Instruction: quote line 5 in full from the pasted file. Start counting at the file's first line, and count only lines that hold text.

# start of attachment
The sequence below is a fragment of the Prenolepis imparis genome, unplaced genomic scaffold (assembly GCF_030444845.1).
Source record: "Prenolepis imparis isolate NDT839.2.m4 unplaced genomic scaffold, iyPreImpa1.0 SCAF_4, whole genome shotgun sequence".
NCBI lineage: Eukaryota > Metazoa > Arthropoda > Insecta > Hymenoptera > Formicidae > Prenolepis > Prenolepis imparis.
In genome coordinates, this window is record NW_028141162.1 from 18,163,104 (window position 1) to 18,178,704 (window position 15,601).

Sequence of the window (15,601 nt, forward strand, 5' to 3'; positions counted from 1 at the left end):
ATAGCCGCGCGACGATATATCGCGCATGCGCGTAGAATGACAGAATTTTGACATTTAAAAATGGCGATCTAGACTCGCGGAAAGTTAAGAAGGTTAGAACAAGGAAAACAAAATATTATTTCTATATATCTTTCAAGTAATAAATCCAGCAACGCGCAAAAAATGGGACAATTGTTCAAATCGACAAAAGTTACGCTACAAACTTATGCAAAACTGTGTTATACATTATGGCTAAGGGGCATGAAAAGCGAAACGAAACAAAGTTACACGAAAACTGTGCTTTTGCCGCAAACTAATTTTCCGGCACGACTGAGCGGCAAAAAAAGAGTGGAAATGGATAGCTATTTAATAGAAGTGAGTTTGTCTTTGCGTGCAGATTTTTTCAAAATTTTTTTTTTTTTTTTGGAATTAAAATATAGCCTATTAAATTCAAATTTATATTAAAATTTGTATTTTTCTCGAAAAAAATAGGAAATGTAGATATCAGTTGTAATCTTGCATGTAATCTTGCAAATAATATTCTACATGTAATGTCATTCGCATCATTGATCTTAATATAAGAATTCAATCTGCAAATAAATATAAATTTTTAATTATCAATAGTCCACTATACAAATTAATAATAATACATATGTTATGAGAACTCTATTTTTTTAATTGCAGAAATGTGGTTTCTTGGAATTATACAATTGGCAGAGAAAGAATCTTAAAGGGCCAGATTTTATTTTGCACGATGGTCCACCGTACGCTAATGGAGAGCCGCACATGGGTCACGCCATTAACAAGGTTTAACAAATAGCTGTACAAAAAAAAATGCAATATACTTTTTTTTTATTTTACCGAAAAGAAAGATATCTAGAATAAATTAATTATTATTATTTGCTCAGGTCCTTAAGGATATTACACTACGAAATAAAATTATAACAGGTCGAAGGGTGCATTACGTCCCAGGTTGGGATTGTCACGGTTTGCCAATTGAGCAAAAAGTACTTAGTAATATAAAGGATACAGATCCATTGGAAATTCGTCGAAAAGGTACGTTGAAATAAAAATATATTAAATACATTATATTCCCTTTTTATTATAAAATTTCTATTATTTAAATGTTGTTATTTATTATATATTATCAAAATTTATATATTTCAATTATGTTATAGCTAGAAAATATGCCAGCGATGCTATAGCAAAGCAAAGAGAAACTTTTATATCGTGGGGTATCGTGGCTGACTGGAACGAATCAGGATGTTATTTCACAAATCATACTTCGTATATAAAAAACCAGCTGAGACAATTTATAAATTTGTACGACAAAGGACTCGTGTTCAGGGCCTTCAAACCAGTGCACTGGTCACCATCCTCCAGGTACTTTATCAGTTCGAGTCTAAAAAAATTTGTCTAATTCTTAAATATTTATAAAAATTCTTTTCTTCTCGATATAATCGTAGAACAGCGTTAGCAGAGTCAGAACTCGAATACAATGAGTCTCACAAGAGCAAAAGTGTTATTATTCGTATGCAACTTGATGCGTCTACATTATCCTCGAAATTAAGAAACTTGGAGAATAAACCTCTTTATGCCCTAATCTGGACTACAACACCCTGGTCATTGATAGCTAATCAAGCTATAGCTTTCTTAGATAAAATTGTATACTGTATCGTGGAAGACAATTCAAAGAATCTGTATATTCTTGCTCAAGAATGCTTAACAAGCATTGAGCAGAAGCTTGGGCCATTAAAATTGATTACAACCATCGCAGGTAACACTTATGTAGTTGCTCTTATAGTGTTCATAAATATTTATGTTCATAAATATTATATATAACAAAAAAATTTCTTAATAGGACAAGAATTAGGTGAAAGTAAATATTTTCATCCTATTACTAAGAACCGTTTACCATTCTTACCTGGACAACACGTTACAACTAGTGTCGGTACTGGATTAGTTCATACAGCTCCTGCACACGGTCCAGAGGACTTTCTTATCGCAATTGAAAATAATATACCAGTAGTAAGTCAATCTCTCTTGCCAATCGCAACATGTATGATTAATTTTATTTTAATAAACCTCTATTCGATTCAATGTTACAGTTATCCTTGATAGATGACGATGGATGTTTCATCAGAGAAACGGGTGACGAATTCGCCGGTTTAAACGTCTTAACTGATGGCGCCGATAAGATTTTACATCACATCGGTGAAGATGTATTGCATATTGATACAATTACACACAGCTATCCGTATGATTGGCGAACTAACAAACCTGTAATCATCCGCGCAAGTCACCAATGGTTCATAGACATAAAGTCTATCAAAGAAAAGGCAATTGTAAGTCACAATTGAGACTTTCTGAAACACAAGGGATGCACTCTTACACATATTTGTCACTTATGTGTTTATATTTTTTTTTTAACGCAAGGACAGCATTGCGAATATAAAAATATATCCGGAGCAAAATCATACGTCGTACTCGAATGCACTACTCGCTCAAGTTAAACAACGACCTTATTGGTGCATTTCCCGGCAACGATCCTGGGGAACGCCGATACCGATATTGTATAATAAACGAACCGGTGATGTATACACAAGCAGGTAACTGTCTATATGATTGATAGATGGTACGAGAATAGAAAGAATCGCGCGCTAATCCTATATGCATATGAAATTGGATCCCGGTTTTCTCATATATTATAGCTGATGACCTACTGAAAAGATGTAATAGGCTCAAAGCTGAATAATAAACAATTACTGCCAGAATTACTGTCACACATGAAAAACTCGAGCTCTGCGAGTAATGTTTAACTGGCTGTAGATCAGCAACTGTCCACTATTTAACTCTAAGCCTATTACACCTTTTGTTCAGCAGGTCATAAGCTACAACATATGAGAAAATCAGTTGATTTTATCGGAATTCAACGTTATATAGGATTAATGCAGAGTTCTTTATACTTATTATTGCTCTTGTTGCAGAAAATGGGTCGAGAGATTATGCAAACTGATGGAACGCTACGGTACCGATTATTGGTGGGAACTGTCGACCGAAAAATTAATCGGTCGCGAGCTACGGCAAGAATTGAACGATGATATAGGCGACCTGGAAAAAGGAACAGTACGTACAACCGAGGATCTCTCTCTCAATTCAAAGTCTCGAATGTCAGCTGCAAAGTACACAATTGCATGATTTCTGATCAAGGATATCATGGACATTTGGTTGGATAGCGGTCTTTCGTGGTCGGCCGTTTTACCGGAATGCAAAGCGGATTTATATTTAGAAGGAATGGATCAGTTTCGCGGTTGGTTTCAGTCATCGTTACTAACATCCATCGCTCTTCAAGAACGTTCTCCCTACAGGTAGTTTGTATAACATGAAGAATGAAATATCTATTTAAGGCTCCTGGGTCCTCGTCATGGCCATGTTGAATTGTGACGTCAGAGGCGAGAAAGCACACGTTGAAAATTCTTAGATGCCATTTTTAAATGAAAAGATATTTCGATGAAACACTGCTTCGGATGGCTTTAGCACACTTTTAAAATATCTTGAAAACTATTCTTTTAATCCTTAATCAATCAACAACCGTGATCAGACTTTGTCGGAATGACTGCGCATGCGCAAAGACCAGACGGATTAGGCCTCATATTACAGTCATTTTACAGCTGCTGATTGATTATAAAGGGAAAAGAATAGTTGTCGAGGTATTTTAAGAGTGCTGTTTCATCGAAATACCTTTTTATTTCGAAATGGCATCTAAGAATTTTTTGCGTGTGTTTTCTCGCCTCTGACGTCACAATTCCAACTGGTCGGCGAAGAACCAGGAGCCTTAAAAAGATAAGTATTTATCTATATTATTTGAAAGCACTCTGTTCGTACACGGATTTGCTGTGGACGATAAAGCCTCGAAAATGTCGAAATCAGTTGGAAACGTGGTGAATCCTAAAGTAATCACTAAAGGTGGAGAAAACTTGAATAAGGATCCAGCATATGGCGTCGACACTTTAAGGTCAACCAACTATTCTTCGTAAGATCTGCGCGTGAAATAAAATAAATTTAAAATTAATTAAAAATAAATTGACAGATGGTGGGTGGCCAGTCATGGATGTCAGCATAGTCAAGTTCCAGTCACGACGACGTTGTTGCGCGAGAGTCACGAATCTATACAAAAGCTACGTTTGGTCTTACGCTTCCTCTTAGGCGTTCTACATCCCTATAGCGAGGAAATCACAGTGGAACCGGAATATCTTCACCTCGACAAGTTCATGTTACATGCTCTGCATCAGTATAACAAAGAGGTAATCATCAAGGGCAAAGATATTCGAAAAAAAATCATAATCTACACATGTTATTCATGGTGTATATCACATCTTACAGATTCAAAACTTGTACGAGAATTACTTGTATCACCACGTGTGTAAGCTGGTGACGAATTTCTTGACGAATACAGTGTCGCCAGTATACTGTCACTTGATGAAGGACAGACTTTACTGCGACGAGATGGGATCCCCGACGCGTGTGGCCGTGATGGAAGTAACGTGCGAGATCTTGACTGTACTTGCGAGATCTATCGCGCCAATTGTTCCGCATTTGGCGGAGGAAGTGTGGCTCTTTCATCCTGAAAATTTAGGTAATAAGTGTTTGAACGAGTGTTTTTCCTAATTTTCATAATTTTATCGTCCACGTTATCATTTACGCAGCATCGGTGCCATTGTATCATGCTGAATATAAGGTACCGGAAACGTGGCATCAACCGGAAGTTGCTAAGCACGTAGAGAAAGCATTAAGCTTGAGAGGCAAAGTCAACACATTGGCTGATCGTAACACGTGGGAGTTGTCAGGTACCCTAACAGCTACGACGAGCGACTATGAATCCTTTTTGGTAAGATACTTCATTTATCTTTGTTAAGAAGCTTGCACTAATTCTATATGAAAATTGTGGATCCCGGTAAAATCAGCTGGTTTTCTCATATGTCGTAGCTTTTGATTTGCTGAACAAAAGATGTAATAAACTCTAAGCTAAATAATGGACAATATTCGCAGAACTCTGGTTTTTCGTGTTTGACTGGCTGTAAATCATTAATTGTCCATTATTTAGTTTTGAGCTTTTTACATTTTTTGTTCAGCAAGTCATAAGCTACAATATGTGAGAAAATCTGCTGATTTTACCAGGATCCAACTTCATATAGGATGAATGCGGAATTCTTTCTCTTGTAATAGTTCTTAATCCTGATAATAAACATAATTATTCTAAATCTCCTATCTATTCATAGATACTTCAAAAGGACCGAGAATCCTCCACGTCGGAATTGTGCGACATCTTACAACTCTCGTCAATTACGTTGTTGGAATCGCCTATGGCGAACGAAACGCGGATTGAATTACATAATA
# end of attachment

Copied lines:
Sequence of the window (15,601 nt, forward strand, 5' to 3'; positions counted from 1 at the left end):